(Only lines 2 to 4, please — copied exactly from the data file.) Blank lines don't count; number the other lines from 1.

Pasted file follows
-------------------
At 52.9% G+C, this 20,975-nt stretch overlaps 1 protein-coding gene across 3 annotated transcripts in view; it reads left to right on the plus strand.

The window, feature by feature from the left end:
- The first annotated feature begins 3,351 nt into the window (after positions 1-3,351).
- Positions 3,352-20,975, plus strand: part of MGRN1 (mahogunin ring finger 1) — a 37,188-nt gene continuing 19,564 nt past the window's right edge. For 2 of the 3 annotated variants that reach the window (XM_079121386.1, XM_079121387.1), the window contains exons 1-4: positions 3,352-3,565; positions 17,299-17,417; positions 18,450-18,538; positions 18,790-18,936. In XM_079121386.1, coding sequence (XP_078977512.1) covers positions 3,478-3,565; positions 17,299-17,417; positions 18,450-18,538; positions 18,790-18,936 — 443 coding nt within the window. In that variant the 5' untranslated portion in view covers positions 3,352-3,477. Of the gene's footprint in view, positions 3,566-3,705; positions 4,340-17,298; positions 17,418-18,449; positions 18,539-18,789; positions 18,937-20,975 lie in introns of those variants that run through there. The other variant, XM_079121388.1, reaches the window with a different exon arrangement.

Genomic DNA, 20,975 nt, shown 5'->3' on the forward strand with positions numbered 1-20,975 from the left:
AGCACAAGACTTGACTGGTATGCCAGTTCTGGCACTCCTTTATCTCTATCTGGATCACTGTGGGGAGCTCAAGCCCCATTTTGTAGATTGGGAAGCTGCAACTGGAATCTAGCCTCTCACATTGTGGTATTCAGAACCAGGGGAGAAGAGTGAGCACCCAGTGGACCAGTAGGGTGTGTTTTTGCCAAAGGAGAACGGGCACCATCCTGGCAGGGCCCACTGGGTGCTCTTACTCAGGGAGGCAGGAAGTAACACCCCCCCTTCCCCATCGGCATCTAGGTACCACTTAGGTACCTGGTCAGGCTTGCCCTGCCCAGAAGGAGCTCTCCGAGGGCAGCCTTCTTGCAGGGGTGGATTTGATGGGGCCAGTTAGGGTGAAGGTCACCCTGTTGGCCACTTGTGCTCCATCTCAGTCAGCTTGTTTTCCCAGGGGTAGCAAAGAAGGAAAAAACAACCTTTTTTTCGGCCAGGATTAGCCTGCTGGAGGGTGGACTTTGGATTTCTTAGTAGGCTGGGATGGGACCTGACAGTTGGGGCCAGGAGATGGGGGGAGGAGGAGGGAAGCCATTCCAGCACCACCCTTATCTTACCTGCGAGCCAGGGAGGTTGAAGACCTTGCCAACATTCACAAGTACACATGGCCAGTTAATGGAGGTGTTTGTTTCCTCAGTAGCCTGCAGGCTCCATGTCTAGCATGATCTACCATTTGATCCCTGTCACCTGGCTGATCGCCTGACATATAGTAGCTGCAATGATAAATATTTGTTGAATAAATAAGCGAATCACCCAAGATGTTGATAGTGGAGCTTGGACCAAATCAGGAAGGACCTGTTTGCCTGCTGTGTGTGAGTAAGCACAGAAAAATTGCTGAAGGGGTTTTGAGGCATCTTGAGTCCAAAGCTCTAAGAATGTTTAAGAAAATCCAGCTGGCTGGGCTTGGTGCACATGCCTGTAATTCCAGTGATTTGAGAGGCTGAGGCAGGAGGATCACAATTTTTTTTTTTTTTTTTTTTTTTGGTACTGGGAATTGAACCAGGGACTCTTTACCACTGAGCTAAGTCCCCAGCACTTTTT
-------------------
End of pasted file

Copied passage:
The window, feature by feature from the left end:
- The first annotated feature begins 3,351 nt into the window (after positions 1-3,351).
- Positions 3,352-20,975, plus strand: part of MGRN1 (mahogunin ring finger 1) — a 37,188-nt gene continuing 19,564 nt past the window's right edge. For 2 of the 3 annotated variants that reach the window (XM_079121386.1, XM_079121387.1), the window contains exons 1-4: positions 3,352-3,565; positions 17,299-17,417; positions 18,450-18,538; positions 18,790-18,936. In XM_079121386.1, coding sequence (XP_078977512.1) covers positions 3,478-3,565; positions 17,299-17,417; positions 18,450-18,538; positions 18,790-18,936 — 443 coding nt within the window. In that variant the 5' untranslated portion in view covers positions 3,352-3,477. Of the gene's footprint in view, positions 3,566-3,705; positions 4,340-17,298; positions 17,418-18,449; positions 18,539-18,789; positions 18,937-20,975 lie in introns of those variants that run through there. The other variant, XM_079121388.1, reaches the window with a different exon arrangement.